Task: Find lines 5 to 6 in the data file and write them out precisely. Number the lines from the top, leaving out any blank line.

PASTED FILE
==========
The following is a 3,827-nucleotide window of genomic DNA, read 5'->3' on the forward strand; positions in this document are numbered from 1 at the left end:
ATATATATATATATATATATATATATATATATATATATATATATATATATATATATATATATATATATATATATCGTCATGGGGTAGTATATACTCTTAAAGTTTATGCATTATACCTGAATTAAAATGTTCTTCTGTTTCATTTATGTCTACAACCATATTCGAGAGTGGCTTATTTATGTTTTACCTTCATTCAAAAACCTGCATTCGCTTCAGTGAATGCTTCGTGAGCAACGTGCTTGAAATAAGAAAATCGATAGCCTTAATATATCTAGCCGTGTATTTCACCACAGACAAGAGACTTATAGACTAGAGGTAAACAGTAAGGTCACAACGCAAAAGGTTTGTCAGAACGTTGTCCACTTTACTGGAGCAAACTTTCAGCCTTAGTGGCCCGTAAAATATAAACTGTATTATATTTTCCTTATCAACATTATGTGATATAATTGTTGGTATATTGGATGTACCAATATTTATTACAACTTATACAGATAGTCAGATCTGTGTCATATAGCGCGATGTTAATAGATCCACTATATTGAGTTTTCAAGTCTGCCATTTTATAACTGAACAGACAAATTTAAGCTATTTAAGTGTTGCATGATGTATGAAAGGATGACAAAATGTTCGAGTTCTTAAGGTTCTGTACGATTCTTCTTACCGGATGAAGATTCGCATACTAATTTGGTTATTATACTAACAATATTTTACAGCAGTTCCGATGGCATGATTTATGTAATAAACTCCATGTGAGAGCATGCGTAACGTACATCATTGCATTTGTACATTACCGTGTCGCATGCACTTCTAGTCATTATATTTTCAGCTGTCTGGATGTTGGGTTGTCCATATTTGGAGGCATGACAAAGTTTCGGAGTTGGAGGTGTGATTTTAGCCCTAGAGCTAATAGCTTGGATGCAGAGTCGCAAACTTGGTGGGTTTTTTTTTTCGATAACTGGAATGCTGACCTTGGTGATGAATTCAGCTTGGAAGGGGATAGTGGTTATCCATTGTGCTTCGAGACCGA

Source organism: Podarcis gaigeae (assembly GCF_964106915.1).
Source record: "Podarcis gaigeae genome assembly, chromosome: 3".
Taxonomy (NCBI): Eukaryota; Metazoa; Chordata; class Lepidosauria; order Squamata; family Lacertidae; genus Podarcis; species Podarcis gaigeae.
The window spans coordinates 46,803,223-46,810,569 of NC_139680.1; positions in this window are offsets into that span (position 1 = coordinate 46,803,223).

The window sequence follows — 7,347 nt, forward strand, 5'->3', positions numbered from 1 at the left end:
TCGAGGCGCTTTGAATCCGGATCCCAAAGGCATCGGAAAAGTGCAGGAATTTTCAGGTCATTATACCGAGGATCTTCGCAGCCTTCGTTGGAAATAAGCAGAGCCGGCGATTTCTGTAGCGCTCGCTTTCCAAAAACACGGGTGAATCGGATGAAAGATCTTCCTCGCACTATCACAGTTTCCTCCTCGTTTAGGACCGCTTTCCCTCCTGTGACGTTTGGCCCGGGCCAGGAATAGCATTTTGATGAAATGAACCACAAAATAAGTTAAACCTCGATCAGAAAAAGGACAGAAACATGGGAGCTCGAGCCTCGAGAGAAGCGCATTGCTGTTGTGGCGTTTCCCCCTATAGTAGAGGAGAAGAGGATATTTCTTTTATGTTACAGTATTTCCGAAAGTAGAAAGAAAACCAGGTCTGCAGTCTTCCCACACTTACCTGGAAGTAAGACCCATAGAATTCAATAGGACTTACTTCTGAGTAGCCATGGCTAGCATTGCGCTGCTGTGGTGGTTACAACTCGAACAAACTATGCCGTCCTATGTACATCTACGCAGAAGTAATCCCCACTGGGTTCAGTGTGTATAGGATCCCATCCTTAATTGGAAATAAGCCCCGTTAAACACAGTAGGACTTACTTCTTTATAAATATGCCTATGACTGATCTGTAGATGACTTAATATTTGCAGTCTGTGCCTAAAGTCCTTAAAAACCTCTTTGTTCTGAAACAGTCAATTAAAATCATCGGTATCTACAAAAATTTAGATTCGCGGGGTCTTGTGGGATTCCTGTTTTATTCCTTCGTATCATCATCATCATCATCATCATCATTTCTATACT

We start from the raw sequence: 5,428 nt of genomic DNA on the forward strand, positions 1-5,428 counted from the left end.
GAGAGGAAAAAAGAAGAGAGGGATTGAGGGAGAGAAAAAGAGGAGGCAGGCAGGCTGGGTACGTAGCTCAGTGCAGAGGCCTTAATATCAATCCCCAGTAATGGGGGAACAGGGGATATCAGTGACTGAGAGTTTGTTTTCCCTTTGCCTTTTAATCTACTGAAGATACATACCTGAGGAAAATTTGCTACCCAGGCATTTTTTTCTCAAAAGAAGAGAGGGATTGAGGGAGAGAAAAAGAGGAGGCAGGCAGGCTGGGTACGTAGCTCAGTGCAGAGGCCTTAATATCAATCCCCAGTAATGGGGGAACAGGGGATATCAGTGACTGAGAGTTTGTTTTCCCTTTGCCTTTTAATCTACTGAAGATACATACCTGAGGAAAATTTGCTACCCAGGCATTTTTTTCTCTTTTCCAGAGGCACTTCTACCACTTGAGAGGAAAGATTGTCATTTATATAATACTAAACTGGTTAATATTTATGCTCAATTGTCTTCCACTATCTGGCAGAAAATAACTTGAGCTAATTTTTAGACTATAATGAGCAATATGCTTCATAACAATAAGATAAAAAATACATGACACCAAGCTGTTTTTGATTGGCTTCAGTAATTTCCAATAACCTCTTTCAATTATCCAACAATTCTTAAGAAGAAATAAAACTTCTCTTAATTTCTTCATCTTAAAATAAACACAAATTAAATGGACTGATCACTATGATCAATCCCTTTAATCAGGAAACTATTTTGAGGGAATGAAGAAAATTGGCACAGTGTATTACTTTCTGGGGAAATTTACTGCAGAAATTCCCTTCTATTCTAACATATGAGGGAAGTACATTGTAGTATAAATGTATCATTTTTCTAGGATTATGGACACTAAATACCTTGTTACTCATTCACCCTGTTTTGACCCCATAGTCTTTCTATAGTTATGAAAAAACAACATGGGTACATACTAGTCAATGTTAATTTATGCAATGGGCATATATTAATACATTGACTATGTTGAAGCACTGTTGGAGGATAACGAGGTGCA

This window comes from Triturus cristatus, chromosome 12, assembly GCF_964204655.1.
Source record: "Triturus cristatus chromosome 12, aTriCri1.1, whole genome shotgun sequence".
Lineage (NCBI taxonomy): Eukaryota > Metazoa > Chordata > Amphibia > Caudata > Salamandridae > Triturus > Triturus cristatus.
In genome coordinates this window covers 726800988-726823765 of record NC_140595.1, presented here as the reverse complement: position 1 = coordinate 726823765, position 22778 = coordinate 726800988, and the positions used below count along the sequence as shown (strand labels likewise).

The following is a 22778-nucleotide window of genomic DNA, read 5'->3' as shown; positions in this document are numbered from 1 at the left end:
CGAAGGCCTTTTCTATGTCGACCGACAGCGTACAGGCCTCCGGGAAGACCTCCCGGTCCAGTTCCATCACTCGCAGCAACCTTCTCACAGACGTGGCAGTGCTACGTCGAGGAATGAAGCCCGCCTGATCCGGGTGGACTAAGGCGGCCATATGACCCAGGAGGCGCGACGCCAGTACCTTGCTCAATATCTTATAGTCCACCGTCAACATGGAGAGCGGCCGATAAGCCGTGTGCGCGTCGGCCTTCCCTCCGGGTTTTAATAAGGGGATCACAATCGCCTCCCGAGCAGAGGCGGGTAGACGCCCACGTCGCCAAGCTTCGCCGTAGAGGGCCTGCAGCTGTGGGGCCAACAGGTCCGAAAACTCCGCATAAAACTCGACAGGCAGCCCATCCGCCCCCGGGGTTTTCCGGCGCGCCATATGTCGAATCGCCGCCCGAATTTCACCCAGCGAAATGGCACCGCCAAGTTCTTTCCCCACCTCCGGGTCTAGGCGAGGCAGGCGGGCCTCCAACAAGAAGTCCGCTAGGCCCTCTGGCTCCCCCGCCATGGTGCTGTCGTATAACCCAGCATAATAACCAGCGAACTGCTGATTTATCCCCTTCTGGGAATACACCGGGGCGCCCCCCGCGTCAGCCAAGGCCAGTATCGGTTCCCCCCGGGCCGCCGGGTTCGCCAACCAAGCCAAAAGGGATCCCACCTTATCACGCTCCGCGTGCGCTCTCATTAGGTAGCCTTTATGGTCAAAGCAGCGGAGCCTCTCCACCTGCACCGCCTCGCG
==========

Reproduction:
Taxonomy (NCBI): Eukaryota; Metazoa; Chordata; class Lepidosauria; order Squamata; family Lacertidae; genus Podarcis; species Podarcis gaigeae.
The window spans coordinates 46,803,223-46,810,569 of NC_139680.1; positions in this window are offsets into that span (position 1 = coordinate 46,803,223).